if a modern PC CPUs silocon square is about 1cm square... and the speed of light is 3 million miles per second (i think) then that means an electron can whizz around at maximum velocity in a CPU at (very crude and probably VERY inacurate calculations) 48,000,000,000,000 cycles per second... or 48 BILLION Ghz!

Wow... how much would Intel charge for that!


Good investigative work CZilla


...a 25 year old confined to bed, with huge bedsores... and a bedpan that needs emptying
 
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Dreamslacker

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Quote:

Originally posted by Duncan
Wow... well, if electrons really do go at the speed of light...

if a modern PC CPUs silocon square is about 1cm square... and the speed of light is 3 million miles per second (i think) then that means an electron can whizz around at maximum velocity in a CPU at (very crude and probably VERY inacurate calculations) 48,000,000,000,000 cycles per second... or 48 BILLION Ghz!

Wow... how much would Intel charge for that!


Good investigative work CZilla


...a 25 year old confined to bed, with huge bedsores... and a bedpan that needs emptying


Actually, CPU's are not limited by electron speed. They're limited by the switching speeds of the transistors in the chip and the effects of high speeds on the chips (electro-migration etc).
 
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bdb55

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Quote:

Originally posted by Duncan
the speed of light is 3 million miles per second (i think)


The speed of light is 3.0 X 10^8 meters per second

= 300,000,000 meters / sec

= 186,420 miles / sec

P.S. This isn't meant as an insult; I did a pretty similar (inaccurate, that is) calculation in the original thread about how much energy it would take to accelerate an electron to the speed of light.
 
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Squalish

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Quote:

Originally posted by ian
Good work

Interestingly enough, the average speed of electrons traveling in a conductor like copper is around the magnitude 20 cm/s. It was on one of my physics tests (physics 2 in college) and literally EVERYONE answered close to the speed of light. Theoretically that would be great, but in a conductor you have the problem of electrons bumping into other electrons. Sure they get to high speeds, but sooner rather than later they will run into another electron and get a big knock back.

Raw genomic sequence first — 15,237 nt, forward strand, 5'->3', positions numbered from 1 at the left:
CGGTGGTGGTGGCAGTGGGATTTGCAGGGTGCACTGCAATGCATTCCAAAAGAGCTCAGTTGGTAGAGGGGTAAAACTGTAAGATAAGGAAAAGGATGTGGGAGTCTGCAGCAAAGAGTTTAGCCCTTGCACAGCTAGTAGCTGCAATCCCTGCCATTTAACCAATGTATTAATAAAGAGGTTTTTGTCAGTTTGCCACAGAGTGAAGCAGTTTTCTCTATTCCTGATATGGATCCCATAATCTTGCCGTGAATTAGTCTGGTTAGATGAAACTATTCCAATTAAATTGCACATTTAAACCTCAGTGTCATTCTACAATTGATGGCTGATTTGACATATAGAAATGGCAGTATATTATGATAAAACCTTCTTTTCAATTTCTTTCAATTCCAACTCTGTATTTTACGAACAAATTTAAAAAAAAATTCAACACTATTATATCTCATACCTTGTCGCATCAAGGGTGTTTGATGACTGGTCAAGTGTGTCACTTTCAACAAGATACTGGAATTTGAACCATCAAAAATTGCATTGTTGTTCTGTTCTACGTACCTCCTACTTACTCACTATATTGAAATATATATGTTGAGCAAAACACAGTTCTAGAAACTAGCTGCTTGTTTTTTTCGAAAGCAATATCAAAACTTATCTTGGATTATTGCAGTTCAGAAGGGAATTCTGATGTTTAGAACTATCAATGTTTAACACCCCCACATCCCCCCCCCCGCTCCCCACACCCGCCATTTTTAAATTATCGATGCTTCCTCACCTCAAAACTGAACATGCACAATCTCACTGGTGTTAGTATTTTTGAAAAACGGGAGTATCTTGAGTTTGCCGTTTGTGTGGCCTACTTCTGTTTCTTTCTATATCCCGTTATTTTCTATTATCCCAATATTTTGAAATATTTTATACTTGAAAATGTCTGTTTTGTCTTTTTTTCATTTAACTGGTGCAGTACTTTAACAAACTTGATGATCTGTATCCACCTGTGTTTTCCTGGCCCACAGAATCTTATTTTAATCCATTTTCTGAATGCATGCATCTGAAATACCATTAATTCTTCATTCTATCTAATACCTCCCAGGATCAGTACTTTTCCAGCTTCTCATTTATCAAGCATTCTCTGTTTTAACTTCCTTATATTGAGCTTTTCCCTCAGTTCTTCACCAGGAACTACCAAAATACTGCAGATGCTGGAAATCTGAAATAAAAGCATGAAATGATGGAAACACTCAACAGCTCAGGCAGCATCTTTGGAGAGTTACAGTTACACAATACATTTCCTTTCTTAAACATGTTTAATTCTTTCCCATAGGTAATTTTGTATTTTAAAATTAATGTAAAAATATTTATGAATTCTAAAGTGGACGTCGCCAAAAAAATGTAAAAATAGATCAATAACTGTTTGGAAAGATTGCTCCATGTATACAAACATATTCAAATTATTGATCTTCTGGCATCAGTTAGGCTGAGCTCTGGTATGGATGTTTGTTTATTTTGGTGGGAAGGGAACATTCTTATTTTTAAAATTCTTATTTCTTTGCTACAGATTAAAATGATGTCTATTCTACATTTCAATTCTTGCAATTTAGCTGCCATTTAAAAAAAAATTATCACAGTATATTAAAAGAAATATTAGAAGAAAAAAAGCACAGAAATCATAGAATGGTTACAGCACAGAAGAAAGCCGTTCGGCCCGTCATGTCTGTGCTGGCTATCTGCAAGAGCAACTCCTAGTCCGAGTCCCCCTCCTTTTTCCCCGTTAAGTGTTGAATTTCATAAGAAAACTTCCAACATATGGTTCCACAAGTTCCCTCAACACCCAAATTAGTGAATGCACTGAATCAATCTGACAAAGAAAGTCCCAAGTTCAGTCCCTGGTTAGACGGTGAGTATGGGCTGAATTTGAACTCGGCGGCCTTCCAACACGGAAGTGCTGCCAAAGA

I find that kind of hard to swallow. 20cm/s? That means that what you turn on an electric circuit 1 meter long, it takes 5 seconds for the current to reach the other side? I always thought(not sure where I've heard it, but there were many places) that electrons travelling in a good conductor(copper and up) went around 2/3 of the speed of light.

BTW: I don't know enough to explain a disproof, but when they talk about the "electron acceleration field" thing, my ******** meter goes off the charts.
 
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ian

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This is the actual speed of the electrons. The current is something a bit different. In a metal, the highest occupied energy level is in the middle of an energy 'band' (these there is empty 'room' in this band. If you apply a potential difference across the metal, the current exists because there are plenty of vacant levels at nearby higher energies for the electrons to 'jump' to. The conduction occurs when these electronics jump into higher energy levels within the band. This jumping occurs through the wire. Think of it this way - you push one electron into the end of the wire. At the other end, another is pushed out. This is a simplified approach. The problem with not being able to see an electron is that this stuff is hard to understand.

Needless to say 80% of my class (including me!) answered what you said. We go hurt on that exam
 
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Czilla9000

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Quote:

Originally posted by braillediver
So do holes move or do electrons move?



Another trick question by brailledriver





BOTH....depending if it is N-type silicon or P-type silicon.



 
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andrzejpw

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Quote:

I wonder even more if Rick had any idea that I am 15.


I tell you, Eric and I shall rule the HIFI world......MAUAHHAHAHAHAHAHHAH!!!!!


bah, I'm 16. You will bow down to my superiority.
 
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eric343

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Heh, very cool!


We gotta make a Team Sophomore(ic?). I'd do a logo if I wasn't so busy...


Hmm. I've got some tubular neodymium iron boron magnets stuck to my desk lamp... if I ever do some VenHaus cables, I'll put those on the ends and do a comparison review